A pressure sensor measures pressure, typically of gases or liquids. Pressure is an expression of the force required to stop a fluid from expanding, and is usually stated in terms of force per unit area.
Published on: Mar 4, 2016
Transcripts - Pressure sensor
Pressure sensor | Isweek.com – Industry sourcing
A pressure sensor measures pressure, typically of gases or liquids. Pressure is an
expression of the force required to stop a fluid from expanding, and is usually stated in
terms of force per unit area. A pressure sensor usually acts as a transducer; it generates
a signal as a function of the pressure imposed. For the purposes of this article, such a
signal is electrical.
Pressure sensors are used for control and monitoring in thousands of everyday
applications. Pressure sensors can also be used to indirectly measure other variables
such as fluid/gas flow, speed, water level, and altitude. Pressure sensors can
alternatively be called pressure transducers, pressure transmitters, pressure
senders, pressure indicators, piezometers and manometers, among other names.
Pressure sensors can vary drastically in technology, design, performance, application
suitability and cost. A conservative estimate would be that there may be over 50
technologies and at least 300 companies making pressure sensors worldwide.
There is also a category of pressure sensors that are designed to measure in a dynamic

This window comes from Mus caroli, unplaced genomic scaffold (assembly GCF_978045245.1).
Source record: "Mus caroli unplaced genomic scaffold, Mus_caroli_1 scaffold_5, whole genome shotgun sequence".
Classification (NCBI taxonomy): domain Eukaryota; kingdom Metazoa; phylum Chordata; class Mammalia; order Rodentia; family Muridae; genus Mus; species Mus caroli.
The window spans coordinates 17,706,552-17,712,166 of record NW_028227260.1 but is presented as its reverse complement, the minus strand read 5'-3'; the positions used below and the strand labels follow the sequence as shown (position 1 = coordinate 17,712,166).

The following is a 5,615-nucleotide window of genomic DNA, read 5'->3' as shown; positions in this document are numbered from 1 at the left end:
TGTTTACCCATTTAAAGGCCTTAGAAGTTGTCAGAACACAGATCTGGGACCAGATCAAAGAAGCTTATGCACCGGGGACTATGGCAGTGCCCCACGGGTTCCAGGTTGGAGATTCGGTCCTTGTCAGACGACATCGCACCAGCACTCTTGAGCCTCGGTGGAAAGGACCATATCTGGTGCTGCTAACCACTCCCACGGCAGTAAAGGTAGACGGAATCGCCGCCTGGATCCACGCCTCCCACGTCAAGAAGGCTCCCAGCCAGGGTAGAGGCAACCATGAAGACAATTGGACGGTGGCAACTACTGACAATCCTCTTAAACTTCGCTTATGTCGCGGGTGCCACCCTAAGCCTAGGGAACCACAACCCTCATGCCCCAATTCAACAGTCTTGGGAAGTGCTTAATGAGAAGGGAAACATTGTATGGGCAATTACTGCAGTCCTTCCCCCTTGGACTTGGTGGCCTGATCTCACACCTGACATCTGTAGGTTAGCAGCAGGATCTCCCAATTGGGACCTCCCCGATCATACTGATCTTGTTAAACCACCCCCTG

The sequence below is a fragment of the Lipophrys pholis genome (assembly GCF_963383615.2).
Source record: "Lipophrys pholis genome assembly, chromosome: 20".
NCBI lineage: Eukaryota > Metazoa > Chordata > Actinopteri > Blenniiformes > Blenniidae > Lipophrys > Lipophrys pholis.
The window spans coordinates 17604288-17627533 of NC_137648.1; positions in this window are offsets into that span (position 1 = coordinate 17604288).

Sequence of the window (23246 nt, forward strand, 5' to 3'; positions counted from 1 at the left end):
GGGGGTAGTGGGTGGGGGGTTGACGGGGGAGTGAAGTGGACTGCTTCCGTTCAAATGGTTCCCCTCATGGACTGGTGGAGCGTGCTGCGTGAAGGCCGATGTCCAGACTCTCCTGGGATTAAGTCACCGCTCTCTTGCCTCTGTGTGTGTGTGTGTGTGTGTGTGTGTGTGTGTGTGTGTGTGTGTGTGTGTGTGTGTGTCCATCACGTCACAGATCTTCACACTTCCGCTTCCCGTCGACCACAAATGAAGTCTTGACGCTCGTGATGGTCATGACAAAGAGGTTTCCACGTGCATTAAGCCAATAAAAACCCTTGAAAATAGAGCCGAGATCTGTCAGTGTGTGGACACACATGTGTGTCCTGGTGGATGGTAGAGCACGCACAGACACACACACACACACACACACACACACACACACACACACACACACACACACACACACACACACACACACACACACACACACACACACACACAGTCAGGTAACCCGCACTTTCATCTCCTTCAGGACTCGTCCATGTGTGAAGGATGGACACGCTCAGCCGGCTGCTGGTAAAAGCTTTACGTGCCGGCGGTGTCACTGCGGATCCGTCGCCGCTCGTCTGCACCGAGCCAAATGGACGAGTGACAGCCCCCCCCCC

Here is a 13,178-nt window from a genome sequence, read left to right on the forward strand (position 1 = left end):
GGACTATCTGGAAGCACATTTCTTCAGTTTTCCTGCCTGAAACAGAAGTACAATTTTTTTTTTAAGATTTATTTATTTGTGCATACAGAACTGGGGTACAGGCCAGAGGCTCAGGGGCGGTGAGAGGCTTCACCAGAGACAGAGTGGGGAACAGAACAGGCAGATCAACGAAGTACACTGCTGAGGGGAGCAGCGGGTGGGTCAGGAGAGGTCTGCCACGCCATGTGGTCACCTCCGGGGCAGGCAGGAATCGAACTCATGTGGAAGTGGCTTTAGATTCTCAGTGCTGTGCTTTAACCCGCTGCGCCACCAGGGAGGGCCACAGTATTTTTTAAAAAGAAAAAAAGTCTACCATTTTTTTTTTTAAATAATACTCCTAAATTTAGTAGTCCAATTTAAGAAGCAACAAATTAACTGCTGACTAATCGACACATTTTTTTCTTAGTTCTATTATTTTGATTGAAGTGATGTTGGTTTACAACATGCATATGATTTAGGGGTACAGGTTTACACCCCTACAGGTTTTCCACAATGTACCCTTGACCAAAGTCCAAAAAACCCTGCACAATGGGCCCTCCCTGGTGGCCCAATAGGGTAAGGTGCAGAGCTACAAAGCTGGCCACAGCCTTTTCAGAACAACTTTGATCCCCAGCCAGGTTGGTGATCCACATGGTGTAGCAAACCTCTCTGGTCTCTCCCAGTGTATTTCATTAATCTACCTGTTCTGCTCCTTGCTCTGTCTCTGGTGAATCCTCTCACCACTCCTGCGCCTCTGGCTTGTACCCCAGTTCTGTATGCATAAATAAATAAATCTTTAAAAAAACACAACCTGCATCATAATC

mode for capturing very high speed changes in pressure. Example applications for this
type of sensor would be in the measuring of combustion pressure in an engine cylinder or
in a gas turbine. These sensors are commonly manufactured out of piezoelectric
materials such as quartz.
Some pressure sensors, such as those found in some traffic enforcement cameras,
function in a binary (off/on) manner, i.e., when pressure is applied to a pressure sensor,
the sensor acts to complete or break an electrical circuit. These types of sensors are also
known as a pressure switch.
Types of pressure measurements
silicon piezoresistive pressure sensors
Pressure sensors can be classified in terms of pressure ranges they measure,
temperature ranges of operation, and most importantly the type of pressure they
measure. Pressure sensors are variously named according to their purpose, but the
same technology may be used under different names.
• Absolute pressure sensor
This sensor measures the pressure relative to perfect vacuum.
• Gauge pressure sensor
This sensor measures the pressure relative to atmospheric pressure. A tire pressure
gauge is an example of gauge pressure measurement; when it indicates zero, then the
pressure it is measuring is the same as the ambient pressure.
• Vacuum pressure sensor
This term can cause confusion. It may be used to describe a sensor that measures
pressures below atmospheric pressure, showing the difference between that low
pressure and atmospheric pressure (i.e. negative gauge pressure), but it may also be
used to describe a sensor that measures low pressure relative to perfect vacuum (i.e.
• Differential pressure sensor
This sensor measures the difference between two pressures, one connected to each side
of the sensor. Differential pressure sensors are used to measure many properties, such
as pressure drops across oil filters or air filters, fluid levels (by comparing the pressure
above and below the liquid) or flow rates (by measuring the change in pressure across a
restriction). Technically speaking, most pressure sensors are really differential pressure
sensors; for example a gauge pressure sensor is merely a differential pressure sensor in
which one side is open to the ambient atmosphere.
• Sealed pressure sensor
This sensor is similar to a gauge pressure sensor except that it measures pressure
relative to some fixed pressure rather than the ambient atmospheric pressure (which
varies according to the location and the weather).
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